Jul 28, 2003 2:23 PM
I wonder what would happen the first time you drop a chain and it gets wedged between the stay and the small ring. With steel or ti I think loss of paint would be the biggest worry. I'd hate to see a carbon stay scratched down to the fibers from a simple and not all that uncommon incident. And what's the likelihood of a future failure due to a stress riser? Any thoughts on this from carbon owners that have experienced a wedged chain? I'd love to have a carbon bike myself (some of them are among the most beautiful designs I've seen), but the whole abrasion resistance is, in most applications, I think equally important as the "stress flexing cycles." Carbon freewheel cogs anyone?

Ken
Yeah, did it with my Trek mtbJervis
Jul 28, 2003 4:39 PM
a couple of times. I always heard you're not supposed to put scratches or gouges in carbon, the chain took a good chunk out of the bottom bracket section of my frame (it was one of those instances when you didn't realize it was off and you hit the pedal hard). A couple hundred miles, off road, later it still hasn't had a lick of a problem, even with the old Trek's super flexy bottom bracket. If you like the ride of CF go ahead and get one, won't regret it. Disclaimer: I ride a 95 CF, I don't know how CF manufacturing has improved/degraded over the years but I'm sure newer frames will have different properties. Plus it was a mountain frame.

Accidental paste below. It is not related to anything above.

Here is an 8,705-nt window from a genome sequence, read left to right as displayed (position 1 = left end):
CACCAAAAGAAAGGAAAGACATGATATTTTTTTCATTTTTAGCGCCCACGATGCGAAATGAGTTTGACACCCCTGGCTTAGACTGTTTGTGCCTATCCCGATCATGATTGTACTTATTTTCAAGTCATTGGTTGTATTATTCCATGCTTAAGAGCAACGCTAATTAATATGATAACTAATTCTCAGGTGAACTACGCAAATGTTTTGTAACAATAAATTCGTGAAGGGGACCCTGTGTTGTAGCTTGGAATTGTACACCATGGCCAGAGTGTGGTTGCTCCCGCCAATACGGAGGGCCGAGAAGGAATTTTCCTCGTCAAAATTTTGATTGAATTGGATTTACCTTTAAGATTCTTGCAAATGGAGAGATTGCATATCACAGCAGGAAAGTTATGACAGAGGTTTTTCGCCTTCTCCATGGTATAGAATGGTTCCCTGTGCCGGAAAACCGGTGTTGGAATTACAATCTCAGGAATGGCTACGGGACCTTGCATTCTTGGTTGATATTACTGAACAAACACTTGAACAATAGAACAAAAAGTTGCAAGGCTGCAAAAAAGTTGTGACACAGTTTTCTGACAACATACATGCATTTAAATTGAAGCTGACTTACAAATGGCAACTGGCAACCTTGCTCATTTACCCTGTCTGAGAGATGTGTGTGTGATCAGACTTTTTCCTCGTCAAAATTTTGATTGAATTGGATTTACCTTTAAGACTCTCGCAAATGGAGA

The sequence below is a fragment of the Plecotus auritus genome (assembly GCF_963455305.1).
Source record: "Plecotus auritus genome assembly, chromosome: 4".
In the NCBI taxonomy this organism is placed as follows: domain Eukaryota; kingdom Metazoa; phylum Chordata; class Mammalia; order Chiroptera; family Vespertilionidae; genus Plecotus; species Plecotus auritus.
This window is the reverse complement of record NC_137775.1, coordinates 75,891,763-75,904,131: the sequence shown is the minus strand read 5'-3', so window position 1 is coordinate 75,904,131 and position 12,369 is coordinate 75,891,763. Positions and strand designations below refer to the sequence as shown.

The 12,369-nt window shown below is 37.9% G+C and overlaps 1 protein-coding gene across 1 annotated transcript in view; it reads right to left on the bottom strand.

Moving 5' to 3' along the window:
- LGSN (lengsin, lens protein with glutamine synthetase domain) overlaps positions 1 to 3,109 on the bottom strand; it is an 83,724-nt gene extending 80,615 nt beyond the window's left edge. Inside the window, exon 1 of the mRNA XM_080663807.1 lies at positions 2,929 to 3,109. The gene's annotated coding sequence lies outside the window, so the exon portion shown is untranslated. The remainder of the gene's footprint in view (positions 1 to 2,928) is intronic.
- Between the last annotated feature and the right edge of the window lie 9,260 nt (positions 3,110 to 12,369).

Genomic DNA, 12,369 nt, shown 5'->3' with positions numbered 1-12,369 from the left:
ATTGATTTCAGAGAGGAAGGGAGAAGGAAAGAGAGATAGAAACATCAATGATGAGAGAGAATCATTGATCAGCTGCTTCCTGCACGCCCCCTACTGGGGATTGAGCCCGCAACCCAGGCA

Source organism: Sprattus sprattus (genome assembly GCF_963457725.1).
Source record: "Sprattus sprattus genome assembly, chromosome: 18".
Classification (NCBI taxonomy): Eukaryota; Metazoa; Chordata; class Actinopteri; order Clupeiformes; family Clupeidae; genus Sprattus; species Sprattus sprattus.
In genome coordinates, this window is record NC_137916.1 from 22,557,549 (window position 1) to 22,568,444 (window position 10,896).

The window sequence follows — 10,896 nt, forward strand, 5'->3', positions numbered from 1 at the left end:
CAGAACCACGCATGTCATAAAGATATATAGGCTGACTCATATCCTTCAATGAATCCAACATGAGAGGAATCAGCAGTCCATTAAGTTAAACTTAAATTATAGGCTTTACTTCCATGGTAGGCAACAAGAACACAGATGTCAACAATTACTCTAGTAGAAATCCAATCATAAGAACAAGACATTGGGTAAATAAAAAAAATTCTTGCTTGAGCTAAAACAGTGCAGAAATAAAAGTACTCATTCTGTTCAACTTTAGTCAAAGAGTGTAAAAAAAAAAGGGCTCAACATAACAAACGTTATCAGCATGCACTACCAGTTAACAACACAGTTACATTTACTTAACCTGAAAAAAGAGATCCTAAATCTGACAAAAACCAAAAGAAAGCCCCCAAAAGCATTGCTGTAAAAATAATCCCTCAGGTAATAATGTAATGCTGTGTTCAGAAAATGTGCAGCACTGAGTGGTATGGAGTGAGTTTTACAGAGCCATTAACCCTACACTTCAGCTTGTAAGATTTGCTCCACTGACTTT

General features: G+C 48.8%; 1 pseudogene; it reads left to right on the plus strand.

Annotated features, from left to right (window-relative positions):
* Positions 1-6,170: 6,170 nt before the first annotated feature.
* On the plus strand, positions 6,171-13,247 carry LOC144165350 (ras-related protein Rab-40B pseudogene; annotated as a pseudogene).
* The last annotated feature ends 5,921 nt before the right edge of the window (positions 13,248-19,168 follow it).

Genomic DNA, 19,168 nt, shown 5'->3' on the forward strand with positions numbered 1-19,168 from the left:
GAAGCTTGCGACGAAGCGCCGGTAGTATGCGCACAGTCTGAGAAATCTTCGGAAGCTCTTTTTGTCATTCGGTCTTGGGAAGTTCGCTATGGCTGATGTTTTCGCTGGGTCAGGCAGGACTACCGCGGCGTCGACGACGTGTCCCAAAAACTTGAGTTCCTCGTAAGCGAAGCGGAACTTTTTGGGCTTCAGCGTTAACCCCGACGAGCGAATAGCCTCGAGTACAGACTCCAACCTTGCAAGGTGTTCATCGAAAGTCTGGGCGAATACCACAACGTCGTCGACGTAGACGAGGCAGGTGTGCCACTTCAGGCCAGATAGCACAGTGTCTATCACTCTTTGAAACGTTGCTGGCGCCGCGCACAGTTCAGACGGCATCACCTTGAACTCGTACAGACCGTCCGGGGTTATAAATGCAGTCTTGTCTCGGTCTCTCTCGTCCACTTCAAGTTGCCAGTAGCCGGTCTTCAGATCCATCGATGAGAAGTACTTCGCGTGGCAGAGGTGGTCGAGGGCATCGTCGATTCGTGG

Yeah, did it with my Trek mtbBaadDawg
Jul 29, 2003 5:58 AM
I put a nice gouge on my 2 month old Giant TCR Composite when I threw a chain off the inner and it jammed and bent the chain. Had to walk 5k home after a 90k ride. I was pissed. My chain came off not even under load and jammed on the 1st pedal revolution (wasn't mashing at all) but I didn't know it had even come off.

I was very worried about this and have asked a Giant rep to examine the bike, but my LBS says they probably won't do anything about it.
My thoughts at the time were geez if it were steel or aluminum I would have some paint chips not chunks missing.

Now it's wait and see although probably nothing will result from it.

Would buy this bike again in a heartbeat. Its amazing.
WedgieHalfWheelin
Jul 28, 2003 9:54 PM
Got one on my 00' 5200. I took it to the trek peeps at my LBS. Luckily I wasn't climbing so the damage was minimal (paint) but 3 years later... ROCK SOLID! They said not to cover it up (re-paint)so I could continue monitoring the spot. Since it is reinforced by the BB, they seemed pretty confident in their prognosis.
Tell you what Ken...cyclequip
Jul 29, 2003 12:36 AM
Depends on the bike. Most bikes with carbon stays can be repaired quite easily should this happen. Simply replace the stays if they get damaged.
Good, but what ifKen of Fresno
Jul 29, 2003 4:24 PM
the whole frame is carbon?
Carbon has a lot of appealing qualities but,Ken of Fresno
Jul 28, 2003 8:55 PM
I wonder what would happen the first time you drop a chain and it gets wedged between the stay and the small ring. With steel or ti I think loss of paint would be the biggest worry. I'd hate to see a carbon stay scratched down to the fibers from a simple and not all that uncommon incident. And what's the likelihood of a future failure due to a stress riser? Any thoughts on this from carbon owners that have experienced a wedged chain? I'd love to have a carbon bike myself (some of them are among the most beautiful designs I've seen), but the whole abrasion resistance is, in most applications, I think equally important as the "stress flexing cycles." Carbon freewheel cogs anyone?

Ken